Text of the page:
Heavy smoke continued to rise from the Middle Fork fire Monday, although warm, dry weather didn't bring as severe a challenge to fire crews as was initially feared, officials said.

Heavy smoke continued to rise from the Middle Fork fire Monday, although warm, dry weather didn't bring as severe a challenge to fire crews as was initially feared, officials said.

The National Weather Service office in Medford had issued a red-flag warning for Monday, cautioning that heat, wind and lightning could heighten fire danger in the Southern Oregon Cascades, including the areas where the Rattle, Middle Fork and Double Day fires have burned.

"The weather was less severe than expected," said Ken Malgren, a spokesman for the Lonesome Complex of fires. The Middle Fork fire is the only active fire in the group of several fires that were sparked by lightning in mid-August.

The blaze has burned 20,034 acres across the Rogue River-Siskiyou National Forest, Sky Lakes Wilderness, Crater Lake National Park and the Fremont-Winema National Forest. It was only 42 percent contained and 787 people were working to contain it, Monday's fire update on InciWeb.org said.

Smoke from the fire will continue to plague the Rogue Valley, Malgren said.

Cool, nighttime air drifts down from the mountains into the valley and pushes the smoke into low-lying areas far from the fire. During the day, the sun heats the surface of the earth, causing warm air to rise and creating upslope winds. These winds can push smoke out of some areas, but also can fan flames inside the fire lines.

"That's going to be routine until the smoke abates," Malgren said.

Department of Environmental Quality monitoring stations reported "moderate" air quality in Medford and Shady Cove Monday. Shady Cove hasn't seen a daily rating of "good" since Sept. 22. Medford's air quality has hovered in the moderate range since Saturday.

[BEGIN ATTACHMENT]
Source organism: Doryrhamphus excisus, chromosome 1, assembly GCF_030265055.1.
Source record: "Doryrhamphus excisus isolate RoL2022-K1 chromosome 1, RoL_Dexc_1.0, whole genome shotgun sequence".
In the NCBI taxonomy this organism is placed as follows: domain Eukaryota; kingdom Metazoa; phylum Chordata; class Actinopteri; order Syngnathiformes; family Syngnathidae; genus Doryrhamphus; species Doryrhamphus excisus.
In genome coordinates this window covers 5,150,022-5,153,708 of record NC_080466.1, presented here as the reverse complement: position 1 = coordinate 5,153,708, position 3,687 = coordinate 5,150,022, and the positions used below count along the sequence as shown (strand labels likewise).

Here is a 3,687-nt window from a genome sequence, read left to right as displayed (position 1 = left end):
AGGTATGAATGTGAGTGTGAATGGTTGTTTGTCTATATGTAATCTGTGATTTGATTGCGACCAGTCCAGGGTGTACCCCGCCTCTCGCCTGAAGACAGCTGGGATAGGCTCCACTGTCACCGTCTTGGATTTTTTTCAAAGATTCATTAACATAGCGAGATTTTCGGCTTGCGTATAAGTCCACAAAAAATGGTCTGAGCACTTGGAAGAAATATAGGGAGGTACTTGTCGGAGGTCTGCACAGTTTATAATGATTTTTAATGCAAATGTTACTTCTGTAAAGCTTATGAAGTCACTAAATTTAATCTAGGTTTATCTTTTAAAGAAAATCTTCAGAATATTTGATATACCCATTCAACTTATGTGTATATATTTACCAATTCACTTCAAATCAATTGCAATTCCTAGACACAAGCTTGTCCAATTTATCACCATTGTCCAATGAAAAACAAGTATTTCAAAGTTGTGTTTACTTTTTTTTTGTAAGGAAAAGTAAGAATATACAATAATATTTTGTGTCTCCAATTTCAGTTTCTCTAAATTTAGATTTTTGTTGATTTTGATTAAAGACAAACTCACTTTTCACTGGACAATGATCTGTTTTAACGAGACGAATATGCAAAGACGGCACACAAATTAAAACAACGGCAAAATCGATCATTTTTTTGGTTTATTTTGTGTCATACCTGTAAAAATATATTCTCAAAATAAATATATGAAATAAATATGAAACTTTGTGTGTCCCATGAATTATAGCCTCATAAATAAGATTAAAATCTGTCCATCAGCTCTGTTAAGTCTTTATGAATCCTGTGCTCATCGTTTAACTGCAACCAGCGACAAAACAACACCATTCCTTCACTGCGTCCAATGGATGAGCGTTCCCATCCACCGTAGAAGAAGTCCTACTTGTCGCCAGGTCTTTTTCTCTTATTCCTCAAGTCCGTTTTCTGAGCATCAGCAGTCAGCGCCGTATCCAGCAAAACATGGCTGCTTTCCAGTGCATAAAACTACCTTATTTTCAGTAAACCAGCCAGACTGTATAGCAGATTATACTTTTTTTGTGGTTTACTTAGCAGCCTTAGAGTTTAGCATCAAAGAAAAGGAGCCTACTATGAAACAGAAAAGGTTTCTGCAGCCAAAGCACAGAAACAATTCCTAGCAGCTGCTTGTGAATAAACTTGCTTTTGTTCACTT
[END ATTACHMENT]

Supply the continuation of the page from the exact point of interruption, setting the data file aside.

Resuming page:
Fire crews now hope to have the Middle Fork fire contained by Oct. 15. Substantial rain could help them contain the fire sooner.

The 18,390-acre Rattle fire in the Umpqua National Forest is 65 percent contained, although crews found a spot fire north of a road they had hoped to use as a fire line, officials reported on InciWeb.org Monday. The fire is moving north and west through steep terrain.

The Double Day fire near Butte Falls is 100 percent contained and all remaining hot spots are deep within the fire lines, said Tyler McCarty, protection supervisor with the Oregon Department of Forestry. Two 20-person crews, five fire engines and an incident commander remained at the fire Monday mopping up hot spots inside the line and keeping an eye out for wind-driven spot fires outside the lines.

McCarty said crews had been called in to work overtime to keep an eye out for lightning strikes across Southern Oregon, and an additional helicopter was put on standby to tackle any new fires quickly. However, by early Monday evening, no lightning fires had been reported.

A batch of moist, unstable air was expected to roll in from Reno Monday afternoon, bringing a chance of thunderstorms, especially east of the Cascades, National Weather Service meteorologist Sven Nelaimischkies said.

Temperatures today will remain in the 90s, but won't approach the record of 98 degrees for Sept. 30, set in 1988.

A storm system headed into the region Wednesday night opens the door for a string of systems that could bring cool and wet fall weather through the weekend, Nelaimischkies said.